« ПредишнаНапред »
since that time I have generally taken care to see them well: supplied with it. They account green corn a delicacy, both blade and Atalk, but the ear, they feldom eat: ftraw of any kind, especially wheat-ftraw, is another of their dainties; they will feed greedily upon oats, but if furnished with clean ftraw never want them; it serves them also for a bed, and, if shaken up daily, will be kept sweet and dry for a confiderable time. They do not indeed require aromatic herbs, but will eat a small quantity of them with great relish, and are particularly fond of the plant called mulk; they seem to resemble sheep in this, that, if their pasture be too succulent, they are very subject to the rot; to prevent which, I always made bread their principal nourishment, and filling a pan with it cut into small squares, placed it every evening in their chambers, for they feed only at ever and in the night: during the winter, when vegetables were not to be got, I mingled this mess of bread with shreds of carrot, adding to it the rind of apples cut extremely thin; for, though they are fond of the paring, the apple itself disgufts them. These however not being a sufficient substitute for the juice of fummer herbs, they must at this time be supplied with water; but (o placed that they cannot overset it into their beds. I must not omit that occasionally they are much pleased with twigs of hawthorn, and of the common briar, eating even the very wood when it is of considerable thickness.
Bess, I have said, died young; Tiney lived to be nine years old, and died at laft, I have reason to think, of fome hurt in VOL. II.
his loins by a fall; Puss is fill living, and has just completed his tenth year, discovering no figns of decay, nor even of age, except that he is grown more discreet and less frolicksome than he was. I cannot conclude withont observing, that I have lately introduced a dog to his acquaintance, a spaniel that had never seen a hare to a hare that had never seen a spaniel. I did it with great caution, but there was no real need of it. Puss discovered no token of fear, nor Marquis the leaft fymptom of hoftility. There is therefore, it should seem, no natural antipathy between dog and hare, but the pursuit of the one occasions the flight of the other, and the dog pursues becaufe he is trained to it: they eat bread at the fame time out of the fame hand, and are in all respects fociable and friendly.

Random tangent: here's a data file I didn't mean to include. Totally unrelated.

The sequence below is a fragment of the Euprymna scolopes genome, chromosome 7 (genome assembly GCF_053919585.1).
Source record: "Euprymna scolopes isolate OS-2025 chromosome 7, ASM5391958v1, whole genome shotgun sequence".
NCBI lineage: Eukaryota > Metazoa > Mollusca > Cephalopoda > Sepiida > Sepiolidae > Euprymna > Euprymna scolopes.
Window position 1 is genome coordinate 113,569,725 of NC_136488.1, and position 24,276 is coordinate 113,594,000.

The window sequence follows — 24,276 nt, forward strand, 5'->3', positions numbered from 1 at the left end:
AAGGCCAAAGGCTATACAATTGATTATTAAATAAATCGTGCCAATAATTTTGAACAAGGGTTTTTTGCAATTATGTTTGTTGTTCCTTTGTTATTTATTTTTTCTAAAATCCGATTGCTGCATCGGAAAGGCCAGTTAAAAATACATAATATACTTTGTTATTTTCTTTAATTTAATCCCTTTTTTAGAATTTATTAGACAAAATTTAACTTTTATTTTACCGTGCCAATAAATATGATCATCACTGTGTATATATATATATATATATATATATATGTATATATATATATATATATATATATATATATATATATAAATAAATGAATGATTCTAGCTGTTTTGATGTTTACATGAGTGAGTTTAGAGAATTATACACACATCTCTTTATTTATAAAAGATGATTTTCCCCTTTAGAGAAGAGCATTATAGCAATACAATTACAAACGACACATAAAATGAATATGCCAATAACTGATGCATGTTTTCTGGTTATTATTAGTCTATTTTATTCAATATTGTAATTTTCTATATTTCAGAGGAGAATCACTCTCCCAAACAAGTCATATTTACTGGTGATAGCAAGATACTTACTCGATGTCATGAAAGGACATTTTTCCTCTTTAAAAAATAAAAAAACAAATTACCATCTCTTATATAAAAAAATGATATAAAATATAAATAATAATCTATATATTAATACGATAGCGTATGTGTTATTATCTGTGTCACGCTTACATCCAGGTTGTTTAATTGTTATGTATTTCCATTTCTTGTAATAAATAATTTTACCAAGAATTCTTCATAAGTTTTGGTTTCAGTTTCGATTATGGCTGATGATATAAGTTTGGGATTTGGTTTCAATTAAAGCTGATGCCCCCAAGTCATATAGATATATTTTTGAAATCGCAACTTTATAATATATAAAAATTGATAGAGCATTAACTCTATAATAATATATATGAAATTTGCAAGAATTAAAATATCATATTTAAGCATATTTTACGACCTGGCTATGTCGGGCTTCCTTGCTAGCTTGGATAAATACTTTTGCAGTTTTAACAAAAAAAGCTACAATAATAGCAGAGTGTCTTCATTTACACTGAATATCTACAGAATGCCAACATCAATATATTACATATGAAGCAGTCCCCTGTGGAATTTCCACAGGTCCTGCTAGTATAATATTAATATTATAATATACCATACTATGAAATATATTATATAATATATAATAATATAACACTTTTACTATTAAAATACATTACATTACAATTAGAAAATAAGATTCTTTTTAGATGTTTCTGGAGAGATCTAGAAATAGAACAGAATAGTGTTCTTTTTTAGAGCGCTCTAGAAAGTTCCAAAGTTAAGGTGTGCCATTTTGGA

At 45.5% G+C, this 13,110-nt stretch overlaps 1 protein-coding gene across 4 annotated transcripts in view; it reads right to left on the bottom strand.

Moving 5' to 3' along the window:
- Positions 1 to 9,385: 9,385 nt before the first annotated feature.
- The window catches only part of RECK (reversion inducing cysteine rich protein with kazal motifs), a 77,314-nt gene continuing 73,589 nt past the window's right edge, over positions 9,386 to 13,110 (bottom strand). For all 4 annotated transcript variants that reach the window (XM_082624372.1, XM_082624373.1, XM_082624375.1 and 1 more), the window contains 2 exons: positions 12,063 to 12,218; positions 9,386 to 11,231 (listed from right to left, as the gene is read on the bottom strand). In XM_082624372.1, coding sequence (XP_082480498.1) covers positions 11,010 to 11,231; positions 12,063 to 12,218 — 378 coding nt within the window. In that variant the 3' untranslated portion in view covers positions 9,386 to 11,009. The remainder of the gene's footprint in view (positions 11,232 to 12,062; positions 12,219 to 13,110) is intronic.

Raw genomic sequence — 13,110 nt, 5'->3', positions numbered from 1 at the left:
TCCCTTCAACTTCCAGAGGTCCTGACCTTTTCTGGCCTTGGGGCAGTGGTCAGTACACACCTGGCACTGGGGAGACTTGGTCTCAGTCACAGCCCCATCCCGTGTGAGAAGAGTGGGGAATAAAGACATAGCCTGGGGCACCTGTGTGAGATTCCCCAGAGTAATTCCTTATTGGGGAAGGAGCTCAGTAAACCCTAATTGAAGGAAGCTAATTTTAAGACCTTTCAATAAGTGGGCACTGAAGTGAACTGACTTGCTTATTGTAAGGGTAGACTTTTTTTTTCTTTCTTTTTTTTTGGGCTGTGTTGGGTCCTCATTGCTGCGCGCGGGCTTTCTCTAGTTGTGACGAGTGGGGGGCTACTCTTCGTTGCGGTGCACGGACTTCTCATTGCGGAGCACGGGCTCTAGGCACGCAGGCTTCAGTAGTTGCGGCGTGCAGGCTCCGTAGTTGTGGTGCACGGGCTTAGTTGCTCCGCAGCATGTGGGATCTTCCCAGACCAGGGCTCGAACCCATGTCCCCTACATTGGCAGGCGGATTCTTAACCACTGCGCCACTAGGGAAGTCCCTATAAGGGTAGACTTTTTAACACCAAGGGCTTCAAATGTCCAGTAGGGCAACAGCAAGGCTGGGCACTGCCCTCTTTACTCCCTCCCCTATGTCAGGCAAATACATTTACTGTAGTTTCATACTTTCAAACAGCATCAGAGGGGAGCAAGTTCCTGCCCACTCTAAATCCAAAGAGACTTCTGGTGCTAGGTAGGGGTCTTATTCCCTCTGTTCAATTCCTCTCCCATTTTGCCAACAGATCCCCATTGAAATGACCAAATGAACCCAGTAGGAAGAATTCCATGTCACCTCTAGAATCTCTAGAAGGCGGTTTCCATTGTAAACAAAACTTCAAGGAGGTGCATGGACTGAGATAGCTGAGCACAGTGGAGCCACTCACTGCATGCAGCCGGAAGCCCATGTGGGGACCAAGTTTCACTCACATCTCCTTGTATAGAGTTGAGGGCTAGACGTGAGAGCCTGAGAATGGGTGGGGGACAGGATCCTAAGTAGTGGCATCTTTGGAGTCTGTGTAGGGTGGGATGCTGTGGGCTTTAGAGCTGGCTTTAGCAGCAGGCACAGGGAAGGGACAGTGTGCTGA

I should not do complete justice to my subject did I not add, that they have no ill scent belonging to them; that they are indefatigably nice in keeping themselves clean, for which purpose nature has furnished them with a brush under each foot; and that they are never infefted by any vermin,
MAY 28, 1784.
Memorandum found among Mr. Cowper's papers,
Tuesday, March 9, 1786. This day died poor Puss, aged eleven years eleven months. She died between twelve and one at noon, of mere old age, and apparently without pain.
T. Bensley, Printer, Bolt Court, Fleet Street, London.